Cystitis is inflammation of the bladder, usually caused by an infection, or in some cases by irritation or damage, such as during sex.
Cystitis in Women
Cystitis is more common in women, because the female anatomy allows bacteria to reach the bladder more easily than male anatomy.
Women are particularly likely to have cystitis whilst they are sexually active, pregnant or post-menopausal, which means that nearly all women experience this painful condition at least once, with around one in five suffering a recurring cystitis problem.
Symptoms of Cystitis
Occasionally, there may be abdominal pain or fever, and if the frequent visits to the toilet are coupled with a reluctance to drink, sufferers can feel nauseous, weak and lethargic through dehydration.
Causes of Cystitis
Cystitis can also be a symptom of inflammation of the urethra itself, a yeast infection called vaginal thrush (or Candida), a kidney infection, sexually transmitted infections such as gonorrhoea or Chlamydia, urethral syndrome in women or, in men, inflammation of the prostate gland.
If recurrent cystitis fails to respond to antibiotics, and a urine test doesn’t help, you may need to have other tests, such as X-ray, an ultrasound scan, or a cystoscopy – where a tiny fibre-optic camera is used to examine your bladder.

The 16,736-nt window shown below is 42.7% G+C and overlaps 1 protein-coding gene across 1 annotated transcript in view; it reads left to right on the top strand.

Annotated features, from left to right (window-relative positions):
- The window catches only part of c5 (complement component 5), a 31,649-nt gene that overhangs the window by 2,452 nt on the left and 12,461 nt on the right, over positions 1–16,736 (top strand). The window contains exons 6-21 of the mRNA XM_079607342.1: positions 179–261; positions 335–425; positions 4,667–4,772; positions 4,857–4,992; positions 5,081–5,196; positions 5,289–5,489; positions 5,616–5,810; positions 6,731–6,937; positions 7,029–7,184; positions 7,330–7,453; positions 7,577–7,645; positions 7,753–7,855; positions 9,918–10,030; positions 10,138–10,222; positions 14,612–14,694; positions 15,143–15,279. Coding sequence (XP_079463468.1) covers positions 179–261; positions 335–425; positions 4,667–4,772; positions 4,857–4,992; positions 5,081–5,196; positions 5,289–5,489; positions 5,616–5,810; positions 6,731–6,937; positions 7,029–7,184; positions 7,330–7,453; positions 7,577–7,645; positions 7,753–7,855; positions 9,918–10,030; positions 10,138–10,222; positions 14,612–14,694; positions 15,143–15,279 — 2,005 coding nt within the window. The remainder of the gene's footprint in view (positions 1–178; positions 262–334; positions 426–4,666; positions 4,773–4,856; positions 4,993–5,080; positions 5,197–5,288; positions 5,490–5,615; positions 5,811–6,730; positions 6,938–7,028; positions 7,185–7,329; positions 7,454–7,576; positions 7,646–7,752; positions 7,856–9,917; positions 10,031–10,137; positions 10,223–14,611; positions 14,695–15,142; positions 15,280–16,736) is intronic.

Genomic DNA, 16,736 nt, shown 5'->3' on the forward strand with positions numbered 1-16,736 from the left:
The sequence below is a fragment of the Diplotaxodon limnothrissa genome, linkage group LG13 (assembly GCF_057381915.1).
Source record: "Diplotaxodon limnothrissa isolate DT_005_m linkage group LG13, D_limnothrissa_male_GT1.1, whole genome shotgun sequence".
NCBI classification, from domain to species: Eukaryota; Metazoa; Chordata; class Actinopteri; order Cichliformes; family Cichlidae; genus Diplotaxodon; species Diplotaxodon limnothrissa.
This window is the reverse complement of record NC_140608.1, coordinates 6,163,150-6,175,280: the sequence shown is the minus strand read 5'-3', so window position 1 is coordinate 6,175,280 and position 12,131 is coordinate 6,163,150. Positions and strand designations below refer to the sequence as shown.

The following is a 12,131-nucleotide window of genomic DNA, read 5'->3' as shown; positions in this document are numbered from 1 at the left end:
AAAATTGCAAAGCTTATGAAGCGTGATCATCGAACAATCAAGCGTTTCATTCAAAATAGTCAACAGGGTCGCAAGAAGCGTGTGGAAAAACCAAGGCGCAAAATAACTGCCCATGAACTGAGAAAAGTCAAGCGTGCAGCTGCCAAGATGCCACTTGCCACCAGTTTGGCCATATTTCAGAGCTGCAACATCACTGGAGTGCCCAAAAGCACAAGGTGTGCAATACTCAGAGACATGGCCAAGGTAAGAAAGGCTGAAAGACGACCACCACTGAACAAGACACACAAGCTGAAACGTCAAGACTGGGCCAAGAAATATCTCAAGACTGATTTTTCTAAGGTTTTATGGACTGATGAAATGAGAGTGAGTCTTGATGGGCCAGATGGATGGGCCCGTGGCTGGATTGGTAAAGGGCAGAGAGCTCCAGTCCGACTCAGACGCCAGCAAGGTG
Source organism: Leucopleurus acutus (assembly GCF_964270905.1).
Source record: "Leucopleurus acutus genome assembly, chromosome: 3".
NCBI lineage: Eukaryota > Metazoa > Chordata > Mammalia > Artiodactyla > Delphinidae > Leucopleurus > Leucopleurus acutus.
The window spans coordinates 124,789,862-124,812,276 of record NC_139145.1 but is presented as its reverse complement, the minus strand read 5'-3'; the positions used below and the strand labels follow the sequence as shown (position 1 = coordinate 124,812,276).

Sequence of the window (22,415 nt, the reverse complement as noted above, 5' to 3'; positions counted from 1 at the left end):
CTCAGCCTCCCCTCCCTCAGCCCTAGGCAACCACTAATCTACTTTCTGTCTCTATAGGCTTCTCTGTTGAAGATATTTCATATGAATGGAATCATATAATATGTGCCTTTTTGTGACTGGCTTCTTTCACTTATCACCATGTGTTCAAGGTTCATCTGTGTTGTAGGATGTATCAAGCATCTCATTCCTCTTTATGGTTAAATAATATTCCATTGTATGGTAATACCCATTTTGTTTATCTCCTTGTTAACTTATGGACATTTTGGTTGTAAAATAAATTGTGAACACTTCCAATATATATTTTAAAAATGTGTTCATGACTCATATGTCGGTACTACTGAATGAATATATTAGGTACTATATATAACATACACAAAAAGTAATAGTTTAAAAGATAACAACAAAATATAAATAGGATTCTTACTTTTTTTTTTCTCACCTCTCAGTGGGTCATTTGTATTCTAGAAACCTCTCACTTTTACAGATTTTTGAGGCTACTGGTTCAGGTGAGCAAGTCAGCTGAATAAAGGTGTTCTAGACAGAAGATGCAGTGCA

These are all procedures that Somerset Urology Associates are happy to carry out for you.
If you have had cystitis before, recognise the symptoms and have a mild bout, you can treat your cystitis at home by drinking plenty of water (6-8 glasses a day) and taking over-the-counter painkillers. It should clear up between 4-9 days. Avoid alcohol and don’t have sex, which can make cystitis worse.
Some people drink cranberry juice or take urine alkanising agents, such as sodium bicarbonate or potassium citrate, to help relieve the pain when urinating. However, there is currently no clinical evidence for their success.
Severe cystitis, especially if it causes fever, abdominal pain or there’s blood in your urine, may require one or more courses of antibiotics. Read more on the NHS Website